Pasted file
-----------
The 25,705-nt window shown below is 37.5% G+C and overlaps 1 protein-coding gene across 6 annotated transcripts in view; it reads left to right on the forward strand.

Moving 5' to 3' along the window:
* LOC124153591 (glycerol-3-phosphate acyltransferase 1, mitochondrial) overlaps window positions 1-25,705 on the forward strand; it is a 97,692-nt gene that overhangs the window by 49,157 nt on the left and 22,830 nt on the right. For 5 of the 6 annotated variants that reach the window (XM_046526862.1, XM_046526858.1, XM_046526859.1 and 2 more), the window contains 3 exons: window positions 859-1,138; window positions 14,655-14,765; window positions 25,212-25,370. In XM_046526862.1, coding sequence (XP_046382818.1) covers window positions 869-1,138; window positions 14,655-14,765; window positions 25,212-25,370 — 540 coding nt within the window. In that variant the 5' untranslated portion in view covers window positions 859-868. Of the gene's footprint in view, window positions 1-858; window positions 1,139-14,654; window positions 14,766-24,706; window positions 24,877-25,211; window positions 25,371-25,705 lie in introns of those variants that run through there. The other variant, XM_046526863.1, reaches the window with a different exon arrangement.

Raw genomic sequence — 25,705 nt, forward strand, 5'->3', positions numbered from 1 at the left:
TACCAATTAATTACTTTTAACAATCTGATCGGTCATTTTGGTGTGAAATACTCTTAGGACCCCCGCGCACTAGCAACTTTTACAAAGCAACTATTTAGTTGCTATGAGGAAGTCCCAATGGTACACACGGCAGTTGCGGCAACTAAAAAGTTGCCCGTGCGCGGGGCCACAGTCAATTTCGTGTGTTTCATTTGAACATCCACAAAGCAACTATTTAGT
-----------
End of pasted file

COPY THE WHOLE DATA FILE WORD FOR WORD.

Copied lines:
The 25,705-nt window shown below is 37.5% G+C and overlaps 1 protein-coding gene across 6 annotated transcripts in view; it reads left to right on the forward strand.

Moving 5' to 3' along the window:
* LOC124153591 (glycerol-3-phosphate acyltransferase 1, mitochondrial) overlaps window positions 1-25,705 on the forward strand; it is a 97,692-nt gene that overhangs the window by 49,157 nt on the left and 22,830 nt on the right. For 5 of the 6 annotated variants that reach the window (XM_046526862.1, XM_046526858.1, XM_046526859.1 and 2 more), the window contains 3 exons: window positions 859-1,138; window positions 14,655-14,765; window positions 25,212-25,370. In XM_046526862.1, coding sequence (XP_046382818.1) covers window positions 869-1,138; window positions 14,655-14,765; window positions 25,212-25,370 — 540 coding nt within the window. In that variant the 5' untranslated portion in view covers window positions 859-868. Of the gene's footprint in view, window positions 1-858; window positions 1,139-14,654; window positions 14,766-24,706; window positions 24,877-25,211; window positions 25,371-25,705 lie in introns of those variants that run through there. The other variant, XM_046526863.1, reaches the window with a different exon arrangement.

Raw genomic sequence — 25,705 nt, forward strand, 5'->3', positions numbered from 1 at the left:
TACCAATTAATTACTTTTAACAATCTGATCGGTCATTTTGGTGTGAAATACTCTTAGGACCCCCGCGCACTAGCAACTTTTACAAAGCAACTATTTAGTTGCTATGAGGAAGTCCCAATGGTACACACGGCAGTTGCGGCAACTAAAAAGTTGCCCGTGCGCGGGGCCACAGTCAATTTCGTGTGTTTCATTTGAACATCCACAAAGCAACTATTTAGT